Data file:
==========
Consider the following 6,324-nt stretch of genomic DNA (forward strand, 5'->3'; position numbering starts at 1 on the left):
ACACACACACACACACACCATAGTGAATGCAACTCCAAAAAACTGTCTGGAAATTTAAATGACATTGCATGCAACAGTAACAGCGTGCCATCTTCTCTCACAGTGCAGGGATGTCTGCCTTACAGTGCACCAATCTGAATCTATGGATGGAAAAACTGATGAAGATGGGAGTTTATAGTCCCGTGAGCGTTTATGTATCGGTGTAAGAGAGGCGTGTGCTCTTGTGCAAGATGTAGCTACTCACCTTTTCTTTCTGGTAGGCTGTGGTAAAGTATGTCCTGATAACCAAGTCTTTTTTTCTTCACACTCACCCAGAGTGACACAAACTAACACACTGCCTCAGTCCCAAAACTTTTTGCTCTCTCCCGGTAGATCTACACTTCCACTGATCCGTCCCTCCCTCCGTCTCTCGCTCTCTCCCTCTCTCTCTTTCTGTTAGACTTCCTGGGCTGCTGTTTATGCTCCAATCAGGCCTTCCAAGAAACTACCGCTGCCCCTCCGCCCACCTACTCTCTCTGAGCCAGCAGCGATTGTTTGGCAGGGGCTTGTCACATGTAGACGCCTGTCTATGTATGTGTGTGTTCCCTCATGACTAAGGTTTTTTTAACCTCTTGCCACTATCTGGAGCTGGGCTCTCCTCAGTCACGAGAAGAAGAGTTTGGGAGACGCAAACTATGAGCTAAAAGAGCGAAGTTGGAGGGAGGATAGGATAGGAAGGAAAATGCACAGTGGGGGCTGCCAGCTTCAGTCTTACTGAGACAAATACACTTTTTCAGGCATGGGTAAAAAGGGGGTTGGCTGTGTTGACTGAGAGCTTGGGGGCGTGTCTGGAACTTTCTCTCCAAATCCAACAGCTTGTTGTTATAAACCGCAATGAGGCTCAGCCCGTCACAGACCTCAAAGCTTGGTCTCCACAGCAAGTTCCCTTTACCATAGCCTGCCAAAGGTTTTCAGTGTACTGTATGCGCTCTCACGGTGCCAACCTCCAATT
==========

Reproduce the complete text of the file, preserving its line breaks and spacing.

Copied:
Consider the following 6,324-nt stretch of genomic DNA (forward strand, 5'->3'; position numbering starts at 1 on the left):
ACACACACACACACACACCATAGTGAATGCAACTCCAAAAAACTGTCTGGAAATTTAAATGACATTGCATGCAACAGTAACAGCGTGCCATCTTCTCTCACAGTGCAGGGATGTCTGCCTTACAGTGCACCAATCTGAATCTATGGATGGAAAAACTGATGAAGATGGGAGTTTATAGTCCCGTGAGCGTTTATGTATCGGTGTAAGAGAGGCGTGTGCTCTTGTGCAAGATGTAGCTACTCACCTTTTCTTTCTGGTAGGCTGTGGTAAAGTATGTCCTGATAACCAAGTCTTTTTTTCTTCACACTCACCCAGAGTGACACAAACTAACACACTGCCTCAGTCCCAAAACTTTTTGCTCTCTCCCGGTAGATCTACACTTCCACTGATCCGTCCCTCCCTCCGTCTCTCGCTCTCTCCCTCTCTCTCTTTCTGTTAGACTTCCTGGGCTGCTGTTTATGCTCCAATCAGGCCTTCCAAGAAACTACCGCTGCCCCTCCGCCCACCTACTCTCTCTGAGCCAGCAGCGATTGTTTGGCAGGGGCTTGTCACATGTAGACGCCTGTCTATGTATGTGTGTGTTCCCTCATGACTAAGGTTTTTTTAACCTCTTGCCACTATCTGGAGCTGGGCTCTCCTCAGTCACGAGAAGAAGAGTTTGGGAGACGCAAACTATGAGCTAAAAGAGCGAAGTTGGAGGGAGGATAGGATAGGAAGGAAAATGCACAGTGGGGGCTGCCAGCTTCAGTCTTACTGAGACAAATACACTTTTTCAGGCATGGGTAAAAAGGGGGTTGGCTGTGTTGACTGAGAGCTTGGGGGCGTGTCTGGAACTTTCTCTCCAAATCCAACAGCTTGTTGTTATAAACCGCAATGAGGCTCAGCCCGTCACAGACCTCAAAGCTTGGTCTCCACAGCAAGTTCCCTTTACCATAGCCTGCCAAAGGTTTTCAGTGTACTGTATGCGCTCTCACGGTGCCAACCTCCAATT